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A powerful first stage powered by nine - yes, nine - Vectors. Similar to the Antilocapra I, but bigger and even more powerful. To reduce stress on the rocket as it builds up to max Q, only the six outer Vectors are active at launch, with the three attached to the central tri-adapter igniting at the first staging event. My rockets using the Antilocapra II generally use several powerful SRBs (Kickback or better), and I’ve found that using just six Vectors at liftoff, and air-starting the other three upon SRB jettison, greatly reduces the risk of Q becoming great enough to cause structural failure of the vehicle, and also significantly reduces first-stage propellant consumption, without reducing the first-stage thrust-to-weight ratio enough to seriously penalise the rocket early on; feel free to modify it to fire all nine Vectors at launch if you’re using it in a less-exuberantly-thrusty configuration with few to no SRBs, or for extremely heavy payloads that require every kN of thrust from all nine engines in order to get off the pad.
The three central Vectors have their engine gimbals factory-locked, as the six outer engines’ gimballing provides more than enough flight-control authority, and allowing the three central engines to gimbal as well would risk overcontrolling the vehicle and causing divergent attitude oscillations (especially in the late phase of the Antilocapra’s burn, when its TWR is highest due to propellant burnoff). Even with just the outer six Vectors gimballing, it’s still best to throttle down somewhat near the end of the burn to prevent overcontrol and oscillations.
This stage is meant to reenter and be recovered after use; the two sextuple banks of airbrakes (press Backspace, or manually click to activate the Abort action group, to toggle the airbrakes open/closed) are to ensure that it slows down enough that the parachutes can deploy (I found that otherwise, the nine heavy Vectors, totalling 36 tonnes - over three-fifths of the total dry mass of the stage! - gave the stage an excessively-high ballistic coefficient, causing it to plunge, dart-like, through Kerbin’s atmosphere and impact the surface without ever slowing down enough for even the drogue chutes to safely deploy), while the two drogue and eighteen main parachutes are for the actual landing. The asymmetric parachute arrangement is to help cause the stage to descend and touch down at an angle, so the upper end can then gently settle to the ground while still having the parachutes to slow it, rather than having the stage descend and touch down in a vertical orientation - momentarily slowing all the parachute attachments to a stop, and, thereby, triggering the release of all the parachutes - and then tip over, fall on its side, and (at least partly) explode.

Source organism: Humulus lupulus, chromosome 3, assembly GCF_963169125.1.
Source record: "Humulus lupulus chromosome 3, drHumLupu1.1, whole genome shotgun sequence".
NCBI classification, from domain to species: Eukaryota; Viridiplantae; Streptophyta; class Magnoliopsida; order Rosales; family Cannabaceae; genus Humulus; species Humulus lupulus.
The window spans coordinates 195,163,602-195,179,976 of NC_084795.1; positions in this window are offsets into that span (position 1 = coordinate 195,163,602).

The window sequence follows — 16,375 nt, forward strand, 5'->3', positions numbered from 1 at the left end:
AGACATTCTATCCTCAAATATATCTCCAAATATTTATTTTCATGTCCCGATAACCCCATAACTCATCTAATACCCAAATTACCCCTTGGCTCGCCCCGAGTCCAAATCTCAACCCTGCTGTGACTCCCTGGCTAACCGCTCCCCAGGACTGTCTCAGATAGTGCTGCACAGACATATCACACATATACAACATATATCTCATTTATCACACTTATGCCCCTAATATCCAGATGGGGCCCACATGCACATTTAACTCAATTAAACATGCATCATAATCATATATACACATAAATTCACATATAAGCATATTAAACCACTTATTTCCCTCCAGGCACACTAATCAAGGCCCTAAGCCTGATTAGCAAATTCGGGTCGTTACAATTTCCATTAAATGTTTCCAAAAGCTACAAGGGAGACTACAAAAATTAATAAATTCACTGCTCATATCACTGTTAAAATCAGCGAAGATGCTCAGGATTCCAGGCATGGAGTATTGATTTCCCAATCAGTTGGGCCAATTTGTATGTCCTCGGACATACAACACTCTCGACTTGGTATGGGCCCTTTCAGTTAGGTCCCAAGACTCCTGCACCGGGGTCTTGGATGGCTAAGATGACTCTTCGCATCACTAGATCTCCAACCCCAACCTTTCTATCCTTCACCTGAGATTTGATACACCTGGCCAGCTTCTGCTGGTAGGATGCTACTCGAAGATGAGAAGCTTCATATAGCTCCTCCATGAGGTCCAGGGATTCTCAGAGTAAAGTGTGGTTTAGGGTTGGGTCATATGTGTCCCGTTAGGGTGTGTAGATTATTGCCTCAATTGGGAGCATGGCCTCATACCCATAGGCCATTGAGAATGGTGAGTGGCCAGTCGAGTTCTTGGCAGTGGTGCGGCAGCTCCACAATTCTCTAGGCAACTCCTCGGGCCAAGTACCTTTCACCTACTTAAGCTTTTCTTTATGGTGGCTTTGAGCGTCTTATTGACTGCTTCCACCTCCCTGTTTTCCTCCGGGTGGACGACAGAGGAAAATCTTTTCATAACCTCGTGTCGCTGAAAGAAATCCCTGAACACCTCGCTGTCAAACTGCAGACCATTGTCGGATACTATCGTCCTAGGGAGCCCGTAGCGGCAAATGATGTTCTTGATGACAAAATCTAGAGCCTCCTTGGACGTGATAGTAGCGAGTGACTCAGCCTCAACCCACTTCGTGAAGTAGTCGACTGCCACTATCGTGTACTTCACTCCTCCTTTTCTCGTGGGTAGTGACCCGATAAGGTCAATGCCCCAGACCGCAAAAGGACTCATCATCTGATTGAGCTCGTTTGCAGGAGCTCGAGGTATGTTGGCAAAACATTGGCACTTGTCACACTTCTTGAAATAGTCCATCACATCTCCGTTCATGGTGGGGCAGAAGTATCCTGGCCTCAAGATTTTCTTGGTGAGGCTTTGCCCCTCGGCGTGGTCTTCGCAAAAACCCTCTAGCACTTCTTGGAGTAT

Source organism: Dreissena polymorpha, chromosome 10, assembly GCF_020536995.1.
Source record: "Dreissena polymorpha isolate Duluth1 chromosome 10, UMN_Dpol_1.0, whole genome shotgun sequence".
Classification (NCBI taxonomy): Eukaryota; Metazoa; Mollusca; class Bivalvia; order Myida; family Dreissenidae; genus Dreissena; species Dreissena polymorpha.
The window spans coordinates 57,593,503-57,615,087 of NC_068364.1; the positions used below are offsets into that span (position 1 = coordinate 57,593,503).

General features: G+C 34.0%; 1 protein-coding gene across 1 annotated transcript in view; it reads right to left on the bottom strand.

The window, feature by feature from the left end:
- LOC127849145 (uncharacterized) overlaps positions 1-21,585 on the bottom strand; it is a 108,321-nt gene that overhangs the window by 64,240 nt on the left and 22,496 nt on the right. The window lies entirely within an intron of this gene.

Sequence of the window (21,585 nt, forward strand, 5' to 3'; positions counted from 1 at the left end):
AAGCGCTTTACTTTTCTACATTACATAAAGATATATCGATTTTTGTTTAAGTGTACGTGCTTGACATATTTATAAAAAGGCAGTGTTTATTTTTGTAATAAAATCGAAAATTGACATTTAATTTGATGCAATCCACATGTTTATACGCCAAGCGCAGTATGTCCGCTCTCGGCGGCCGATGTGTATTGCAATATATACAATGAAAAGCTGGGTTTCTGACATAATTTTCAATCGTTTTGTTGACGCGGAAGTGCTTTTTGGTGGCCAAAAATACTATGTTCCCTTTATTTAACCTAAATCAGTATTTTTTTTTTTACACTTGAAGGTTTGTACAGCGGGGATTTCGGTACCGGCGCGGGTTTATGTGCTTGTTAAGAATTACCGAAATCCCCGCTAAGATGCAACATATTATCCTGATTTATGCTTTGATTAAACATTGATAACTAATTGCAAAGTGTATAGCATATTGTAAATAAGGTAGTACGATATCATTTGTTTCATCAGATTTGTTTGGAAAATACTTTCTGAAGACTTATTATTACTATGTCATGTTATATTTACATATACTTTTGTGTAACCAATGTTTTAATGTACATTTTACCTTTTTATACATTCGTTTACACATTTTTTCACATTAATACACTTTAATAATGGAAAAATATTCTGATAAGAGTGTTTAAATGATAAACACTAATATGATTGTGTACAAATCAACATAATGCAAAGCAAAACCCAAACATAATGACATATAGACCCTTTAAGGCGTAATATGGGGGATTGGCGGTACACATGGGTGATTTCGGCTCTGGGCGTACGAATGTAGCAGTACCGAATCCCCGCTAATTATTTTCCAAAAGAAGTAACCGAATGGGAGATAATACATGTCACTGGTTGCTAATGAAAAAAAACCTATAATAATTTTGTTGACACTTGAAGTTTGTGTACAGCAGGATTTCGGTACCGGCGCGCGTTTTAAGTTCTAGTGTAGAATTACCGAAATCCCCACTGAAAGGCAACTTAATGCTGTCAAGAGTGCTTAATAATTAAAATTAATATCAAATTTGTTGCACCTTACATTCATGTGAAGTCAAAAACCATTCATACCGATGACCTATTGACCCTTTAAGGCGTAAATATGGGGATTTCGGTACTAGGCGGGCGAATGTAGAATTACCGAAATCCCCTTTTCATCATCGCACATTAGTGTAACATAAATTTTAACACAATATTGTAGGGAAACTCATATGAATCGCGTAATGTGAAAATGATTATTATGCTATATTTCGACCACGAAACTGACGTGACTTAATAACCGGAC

For the very heavy upper stages and payloads I generally use the Antilocapra II with, it’s generally jettisoned onto a suborbital trajectory, with the remainder of the orbital insertion being performed by the upper stage. However, for use with lighter payloads which the Antilocapra II could potentially take all the way to orbit, the stage contains a preinstalled Even-More-Fuelled QBE Reentry Controller, with batteries and reaction wheels to point the stage retrograde, and some extra propellant tankage (locked out and inaccessible during powered flight, to preserve this propellant for deorbiting the stage; it must be manually reenabled once the stage has exhausted its primary propellant, been jettisoned, and its throttle taken to zero to prevent the reserve fuel and oxidiser from being inadvertently burned as soon as they are made available to the engines) to provide the Δv for deorbiting the stage. For missions where the stage never reaches orbit, the reserve propellant can be manually enabled and burned for some extra Δv; alternatively, it can be used to help slow the stage during reentry. (The deorbit/reentry controller can also help slow the stage by angling or tumbling it with its reaction wheels, although their control authority is limited, especially in the denser portions of Kerbin’s atmosphere.)
A stock subassembly called Antilocapra II. Built with 83 of the finest parts, its root part is Decoupler.3.
Built in KSP version 1.7.0.
- Type: Subassembly
- Class: lifter
- Part Count: 83
- Pure Stock
- KSP: 1.7.0